The whole world is reeling from the effects of the Boston Marathon bombing yesterday, and I’m no different. It’s unavoidable, as every major news outlet is covering the event with laser-like precision, and social media sites like Twitter and Facebook have lit up like Christmas trees with people discussing the attack – I couldn’t avoid it if I wanted to.
However, avoiding it is the wrong decision. We have to face this horrible event head-on, despite its graphic and harrowing qualities, as to do otherwise is to simply roll over and admit defeat. I hate to trot out the whole “the terrorists have already won” line, considering how it was offensively trite even before it was ever uttered, but there’s a grain of truth there: if we all run around in a panic instead of banding together in support, we run the risk of falling prey to the darkness of fear and anger, and before you know it the light of our humanity will be snuffed out like a candle in a hurricane wind of pain.
What we need now is to come together in solidarity with the people who’ve been victimized by this act of violence. The time for political recriminations, wild false-flag conspiracy theories, cynicism, or cries of “serves you right” is not now; instead we have to come together as not just Americans but human beings. We have to condemn the actions of whomever was behind this attack, but more importantly we must provide aid and comfort to those injured so brutally and completely without provocation. We must provide succor to the families of those who have paid the ultimate price for being in the wrong place at the wrong time; no one deserves to die in such a terrible, horrific manner, and no one has the right to take the life of an innocent – no matter the reason.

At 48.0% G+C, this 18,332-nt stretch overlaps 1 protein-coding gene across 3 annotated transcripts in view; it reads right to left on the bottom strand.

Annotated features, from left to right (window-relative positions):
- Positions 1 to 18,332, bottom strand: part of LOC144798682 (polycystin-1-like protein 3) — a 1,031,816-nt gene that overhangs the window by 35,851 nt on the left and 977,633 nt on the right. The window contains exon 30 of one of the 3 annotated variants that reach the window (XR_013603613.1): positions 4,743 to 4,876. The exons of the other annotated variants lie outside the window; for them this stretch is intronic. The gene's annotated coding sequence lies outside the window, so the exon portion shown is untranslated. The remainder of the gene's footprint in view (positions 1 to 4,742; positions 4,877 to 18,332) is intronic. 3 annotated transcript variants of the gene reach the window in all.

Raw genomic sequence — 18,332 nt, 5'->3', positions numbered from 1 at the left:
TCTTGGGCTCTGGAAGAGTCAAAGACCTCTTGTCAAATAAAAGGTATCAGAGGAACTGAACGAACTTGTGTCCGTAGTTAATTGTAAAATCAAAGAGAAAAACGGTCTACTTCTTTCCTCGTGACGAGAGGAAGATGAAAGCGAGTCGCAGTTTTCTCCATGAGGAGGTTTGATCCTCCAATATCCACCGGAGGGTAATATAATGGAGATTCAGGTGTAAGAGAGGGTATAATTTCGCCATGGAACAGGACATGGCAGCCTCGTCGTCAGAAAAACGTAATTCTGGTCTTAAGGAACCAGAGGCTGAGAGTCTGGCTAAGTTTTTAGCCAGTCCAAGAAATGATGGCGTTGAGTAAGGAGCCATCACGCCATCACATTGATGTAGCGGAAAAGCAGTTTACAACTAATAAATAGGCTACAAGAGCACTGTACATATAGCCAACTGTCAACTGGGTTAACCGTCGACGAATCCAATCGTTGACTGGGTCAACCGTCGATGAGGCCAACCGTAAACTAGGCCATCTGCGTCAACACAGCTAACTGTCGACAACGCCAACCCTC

So stand together now. Be that light against the darkness. Keep it at bay by putting aside our differences and coming together in support for the injured and the families of those who senselessly lost their lives. Take action, whether it be donating to the Red Cross, going down to your local hospital and giving blood, or simply doing your best to spread compassion and understanding to anyone who’s been effected by this horrible event. To do anything else would be inhuman.